On April 14, Turkey broke ground on its first nuclear power plant, a controversial $20 billion project in Akkuyu on the Mediterranean coast. Like Iran’s Bushehr plant, the only operational nuclear power reactor in the Middle East, the reactor at Akkuyu will be constructed by Russia. Moscow’s Middle Eastern sales drive doesn’t end there. It extends to recent nuclear cooperation agreements of varying degrees with Egypt, Jordan, Algeria and Saudi Arabia.
With little notice, Russia is on the verge of becoming the nuclear Wal-Mart of the Middle East. But if across the region Russian nuclear exports come with many advantages, they also raise significant concerns for the international community, including on oversight and regulation.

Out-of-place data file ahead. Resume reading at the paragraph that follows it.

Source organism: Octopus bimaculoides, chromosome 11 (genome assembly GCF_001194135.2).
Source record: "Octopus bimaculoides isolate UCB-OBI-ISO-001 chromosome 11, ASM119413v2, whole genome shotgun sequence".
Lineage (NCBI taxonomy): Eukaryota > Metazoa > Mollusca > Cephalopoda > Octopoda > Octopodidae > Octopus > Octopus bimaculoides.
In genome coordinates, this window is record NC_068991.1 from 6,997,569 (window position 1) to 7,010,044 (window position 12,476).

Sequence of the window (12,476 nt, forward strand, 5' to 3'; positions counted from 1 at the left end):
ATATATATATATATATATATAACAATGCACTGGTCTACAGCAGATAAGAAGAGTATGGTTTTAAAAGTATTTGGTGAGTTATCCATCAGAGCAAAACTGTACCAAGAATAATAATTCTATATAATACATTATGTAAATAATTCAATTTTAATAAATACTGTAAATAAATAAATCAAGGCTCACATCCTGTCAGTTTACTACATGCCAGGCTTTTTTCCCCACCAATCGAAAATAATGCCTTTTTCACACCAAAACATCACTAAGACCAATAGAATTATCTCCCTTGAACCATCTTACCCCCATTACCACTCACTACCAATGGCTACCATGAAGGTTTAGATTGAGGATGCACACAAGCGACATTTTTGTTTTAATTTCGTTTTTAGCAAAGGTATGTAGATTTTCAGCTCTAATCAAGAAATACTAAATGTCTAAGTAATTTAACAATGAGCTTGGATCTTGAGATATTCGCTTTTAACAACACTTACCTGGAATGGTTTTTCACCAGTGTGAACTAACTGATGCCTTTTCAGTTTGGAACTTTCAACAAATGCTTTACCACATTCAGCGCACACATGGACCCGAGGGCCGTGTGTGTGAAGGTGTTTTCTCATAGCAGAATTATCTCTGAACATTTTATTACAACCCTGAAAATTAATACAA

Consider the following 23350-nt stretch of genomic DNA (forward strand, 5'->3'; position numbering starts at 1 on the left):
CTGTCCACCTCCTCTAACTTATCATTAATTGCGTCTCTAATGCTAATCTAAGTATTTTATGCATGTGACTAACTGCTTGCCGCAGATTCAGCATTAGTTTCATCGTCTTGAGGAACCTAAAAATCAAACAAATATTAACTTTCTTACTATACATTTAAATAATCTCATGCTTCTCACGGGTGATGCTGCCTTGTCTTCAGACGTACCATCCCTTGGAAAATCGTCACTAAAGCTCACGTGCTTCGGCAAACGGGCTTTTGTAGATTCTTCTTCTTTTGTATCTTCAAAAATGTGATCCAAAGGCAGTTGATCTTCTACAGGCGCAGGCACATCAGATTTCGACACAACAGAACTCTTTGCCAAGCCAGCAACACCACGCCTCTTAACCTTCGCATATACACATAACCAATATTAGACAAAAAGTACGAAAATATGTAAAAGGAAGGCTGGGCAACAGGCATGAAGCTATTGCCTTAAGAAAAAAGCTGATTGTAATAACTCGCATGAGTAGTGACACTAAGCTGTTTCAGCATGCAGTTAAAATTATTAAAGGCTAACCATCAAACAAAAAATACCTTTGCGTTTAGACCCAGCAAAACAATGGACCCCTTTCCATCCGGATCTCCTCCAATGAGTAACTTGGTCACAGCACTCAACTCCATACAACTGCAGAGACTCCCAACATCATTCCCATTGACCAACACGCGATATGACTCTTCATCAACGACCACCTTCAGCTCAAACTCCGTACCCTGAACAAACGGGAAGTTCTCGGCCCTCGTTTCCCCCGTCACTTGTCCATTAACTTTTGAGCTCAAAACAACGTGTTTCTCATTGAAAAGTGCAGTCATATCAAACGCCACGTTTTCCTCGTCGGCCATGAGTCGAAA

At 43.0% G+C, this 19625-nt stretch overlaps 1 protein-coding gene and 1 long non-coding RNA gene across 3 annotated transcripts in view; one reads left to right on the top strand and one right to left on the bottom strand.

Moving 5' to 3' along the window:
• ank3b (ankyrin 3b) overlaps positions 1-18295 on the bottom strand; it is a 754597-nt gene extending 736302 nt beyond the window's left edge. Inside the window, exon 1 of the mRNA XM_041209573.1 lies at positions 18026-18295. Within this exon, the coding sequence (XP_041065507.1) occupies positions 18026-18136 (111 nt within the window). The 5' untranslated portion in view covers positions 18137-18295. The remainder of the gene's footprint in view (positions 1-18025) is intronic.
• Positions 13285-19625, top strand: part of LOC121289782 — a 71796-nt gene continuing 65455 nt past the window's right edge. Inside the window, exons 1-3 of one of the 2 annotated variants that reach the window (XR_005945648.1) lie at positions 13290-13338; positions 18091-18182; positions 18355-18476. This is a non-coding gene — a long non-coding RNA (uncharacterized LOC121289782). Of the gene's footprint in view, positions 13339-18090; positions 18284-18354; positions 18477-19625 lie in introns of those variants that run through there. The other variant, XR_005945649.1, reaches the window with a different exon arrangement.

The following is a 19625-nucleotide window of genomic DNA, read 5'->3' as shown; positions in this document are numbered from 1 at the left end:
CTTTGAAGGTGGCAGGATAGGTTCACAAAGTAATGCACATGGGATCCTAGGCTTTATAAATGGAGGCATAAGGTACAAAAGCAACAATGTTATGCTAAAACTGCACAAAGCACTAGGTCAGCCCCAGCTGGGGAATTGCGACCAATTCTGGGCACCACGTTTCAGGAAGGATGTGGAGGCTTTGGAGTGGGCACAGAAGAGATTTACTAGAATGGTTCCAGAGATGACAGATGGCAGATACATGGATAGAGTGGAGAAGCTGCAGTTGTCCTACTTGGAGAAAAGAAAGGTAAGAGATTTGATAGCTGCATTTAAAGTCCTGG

The only Middle Eastern country where Russia is not leading the pack is the United Arab Emirates, where South Korea, in its first major nuclear export deal in 2009, won a contract to build four nuclear reactors, the first of which is expected to come online in 2017. But Seoul had to offer bargain-basement prices and rely on the political influence of the United States, and especially American nuclear power company Westinghouse, to seal the deal. Although Turkey tapped a French-Japanese partnership for a second nuclear plant at Sinop, and Saudi Arabia has also indicated some interest in working with South Korea and Argentina on smaller-scale reactors, these are the exceptions that prove the rule of Russian dominance in the Middle Eastern nuclear energy market. For these states, Russian nuclear technology is the perfect solution—it is cheaper and faster, and, unlike U.S. and other Western partners, it doesn’t include certain conditions on nonproliferation.